The Unhappy Hipsters photo-blog was inaugurated in January 2010. It satirises the smug, modernist home-owners often seen in the pages of US interiors magazine Dwell.

Hipster Hitler web comic was launched in August 2010. It re-imagines the führer as a cardigan-wearing know-it-all, fond of bicycles, organic cashews and typewriters. Fans can buy American Apparel T-shirts bearing such slogans as “Eva 4 Eva” and “Death Camp For Cutie”.

Early this September, TheGrandSpectacular posted its debut pop video, Being a Dickhead’s Cool, on YouTube. While lacking that crucial H word, the song brutally teases London’s poseurs and the video animates shots taken from Hackney Hipster Hate and latfh.com, among other sources. Since its upload on 8 September, the original clip has had around 3,275,000 views.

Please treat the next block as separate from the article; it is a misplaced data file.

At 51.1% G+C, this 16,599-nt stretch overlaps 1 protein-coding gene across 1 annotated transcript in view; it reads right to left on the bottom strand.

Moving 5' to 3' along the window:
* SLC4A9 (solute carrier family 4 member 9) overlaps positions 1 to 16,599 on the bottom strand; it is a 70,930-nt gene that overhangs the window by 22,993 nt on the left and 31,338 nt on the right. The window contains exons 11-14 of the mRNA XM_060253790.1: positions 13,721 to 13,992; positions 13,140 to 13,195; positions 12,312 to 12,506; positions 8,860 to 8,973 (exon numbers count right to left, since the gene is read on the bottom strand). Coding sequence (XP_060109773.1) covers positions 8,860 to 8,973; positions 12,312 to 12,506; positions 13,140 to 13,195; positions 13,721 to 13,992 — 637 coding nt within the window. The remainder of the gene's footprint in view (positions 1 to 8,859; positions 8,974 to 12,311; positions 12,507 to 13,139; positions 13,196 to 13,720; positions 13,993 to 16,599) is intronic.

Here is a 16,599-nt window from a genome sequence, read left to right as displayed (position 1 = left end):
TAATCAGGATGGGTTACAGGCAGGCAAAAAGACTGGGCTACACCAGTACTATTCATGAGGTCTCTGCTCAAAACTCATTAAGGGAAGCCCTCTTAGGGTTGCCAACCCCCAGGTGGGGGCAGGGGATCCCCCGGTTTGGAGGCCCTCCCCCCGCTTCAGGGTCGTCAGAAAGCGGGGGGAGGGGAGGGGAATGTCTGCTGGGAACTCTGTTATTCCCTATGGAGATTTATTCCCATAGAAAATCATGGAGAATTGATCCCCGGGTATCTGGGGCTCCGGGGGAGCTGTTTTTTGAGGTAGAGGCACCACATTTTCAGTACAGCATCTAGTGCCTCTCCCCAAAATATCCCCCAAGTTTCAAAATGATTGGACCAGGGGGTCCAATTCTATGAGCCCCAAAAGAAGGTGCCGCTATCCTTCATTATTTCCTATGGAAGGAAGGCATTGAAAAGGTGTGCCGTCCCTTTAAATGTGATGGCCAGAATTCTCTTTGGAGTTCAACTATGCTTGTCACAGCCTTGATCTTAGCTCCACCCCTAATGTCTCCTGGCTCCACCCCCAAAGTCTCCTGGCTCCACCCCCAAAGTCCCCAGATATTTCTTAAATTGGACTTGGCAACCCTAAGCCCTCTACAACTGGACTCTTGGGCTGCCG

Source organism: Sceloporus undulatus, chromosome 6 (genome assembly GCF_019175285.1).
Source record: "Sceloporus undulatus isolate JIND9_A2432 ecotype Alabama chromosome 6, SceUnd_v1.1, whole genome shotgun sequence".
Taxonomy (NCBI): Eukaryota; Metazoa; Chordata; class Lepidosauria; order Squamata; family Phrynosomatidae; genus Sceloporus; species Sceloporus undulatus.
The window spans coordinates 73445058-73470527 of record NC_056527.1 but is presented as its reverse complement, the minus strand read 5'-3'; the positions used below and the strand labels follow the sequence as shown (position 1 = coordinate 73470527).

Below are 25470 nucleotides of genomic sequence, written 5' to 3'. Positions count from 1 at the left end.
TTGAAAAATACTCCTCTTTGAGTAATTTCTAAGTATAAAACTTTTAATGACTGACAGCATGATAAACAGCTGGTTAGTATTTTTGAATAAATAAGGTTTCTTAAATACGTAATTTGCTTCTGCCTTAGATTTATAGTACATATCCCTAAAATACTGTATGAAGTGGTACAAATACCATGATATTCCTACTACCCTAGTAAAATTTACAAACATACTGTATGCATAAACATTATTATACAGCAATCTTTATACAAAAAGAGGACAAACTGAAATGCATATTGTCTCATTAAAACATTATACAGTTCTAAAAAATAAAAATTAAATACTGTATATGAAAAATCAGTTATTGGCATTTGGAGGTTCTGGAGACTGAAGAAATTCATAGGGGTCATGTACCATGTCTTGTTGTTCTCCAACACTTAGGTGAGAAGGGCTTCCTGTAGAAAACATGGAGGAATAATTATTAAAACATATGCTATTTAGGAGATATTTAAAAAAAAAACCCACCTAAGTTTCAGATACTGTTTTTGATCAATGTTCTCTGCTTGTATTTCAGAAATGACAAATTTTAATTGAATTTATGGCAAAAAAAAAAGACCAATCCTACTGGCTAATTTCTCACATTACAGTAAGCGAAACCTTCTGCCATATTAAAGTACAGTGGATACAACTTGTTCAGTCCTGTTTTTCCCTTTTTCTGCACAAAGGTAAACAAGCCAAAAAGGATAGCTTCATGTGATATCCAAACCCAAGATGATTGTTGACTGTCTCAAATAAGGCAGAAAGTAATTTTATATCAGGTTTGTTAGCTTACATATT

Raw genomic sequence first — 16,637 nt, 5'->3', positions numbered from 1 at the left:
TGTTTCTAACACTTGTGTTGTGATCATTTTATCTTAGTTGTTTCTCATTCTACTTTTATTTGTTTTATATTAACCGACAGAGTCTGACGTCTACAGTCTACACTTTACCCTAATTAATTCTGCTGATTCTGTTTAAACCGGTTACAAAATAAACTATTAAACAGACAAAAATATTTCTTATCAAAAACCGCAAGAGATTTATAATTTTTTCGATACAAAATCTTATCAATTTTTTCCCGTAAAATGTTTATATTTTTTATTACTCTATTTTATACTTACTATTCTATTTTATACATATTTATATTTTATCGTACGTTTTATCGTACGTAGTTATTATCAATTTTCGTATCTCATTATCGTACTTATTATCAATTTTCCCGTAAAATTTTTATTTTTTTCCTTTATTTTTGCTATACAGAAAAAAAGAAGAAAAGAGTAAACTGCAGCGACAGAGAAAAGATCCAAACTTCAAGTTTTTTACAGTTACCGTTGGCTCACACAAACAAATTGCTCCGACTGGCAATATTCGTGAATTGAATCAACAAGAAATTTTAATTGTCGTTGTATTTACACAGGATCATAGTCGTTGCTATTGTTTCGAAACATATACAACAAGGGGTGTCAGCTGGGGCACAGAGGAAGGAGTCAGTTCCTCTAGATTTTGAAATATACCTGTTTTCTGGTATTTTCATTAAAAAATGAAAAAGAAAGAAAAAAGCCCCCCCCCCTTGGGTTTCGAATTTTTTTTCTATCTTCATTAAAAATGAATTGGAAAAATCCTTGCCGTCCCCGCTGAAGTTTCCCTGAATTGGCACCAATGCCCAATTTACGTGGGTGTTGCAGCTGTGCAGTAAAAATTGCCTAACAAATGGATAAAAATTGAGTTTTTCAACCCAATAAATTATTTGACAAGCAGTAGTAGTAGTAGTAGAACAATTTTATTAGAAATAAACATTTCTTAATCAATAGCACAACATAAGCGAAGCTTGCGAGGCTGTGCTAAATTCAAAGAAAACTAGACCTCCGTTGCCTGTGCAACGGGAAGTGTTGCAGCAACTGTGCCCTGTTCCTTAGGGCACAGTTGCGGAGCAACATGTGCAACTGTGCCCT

In autumn/winter 2010, if there’s one thing more fashionable than being a hipster, it’s laughing at hipsters.

Of course, ridiculing young poseurs isn’t an especially new thing to do. The Guardian’s Charlie Brooker created the character of Nathan Barley, a vacuous media playboy, back in 1999, around the same time the east London fanzine The Shoreditch Twat began published its first edition. Plenty of the jokes in 80s sitcom The Young Ones, or even the 70s comedy Butterflies were at the expense of similarly youthful pretentions.Though these newer, online baiters pick similar targets, it isn’t clear that the term hipster, in its modern usage, is sharply defined enough for truly cutting satire. While all these sites appear to know what they’re talking about, none of them offers a working definition of a hipster.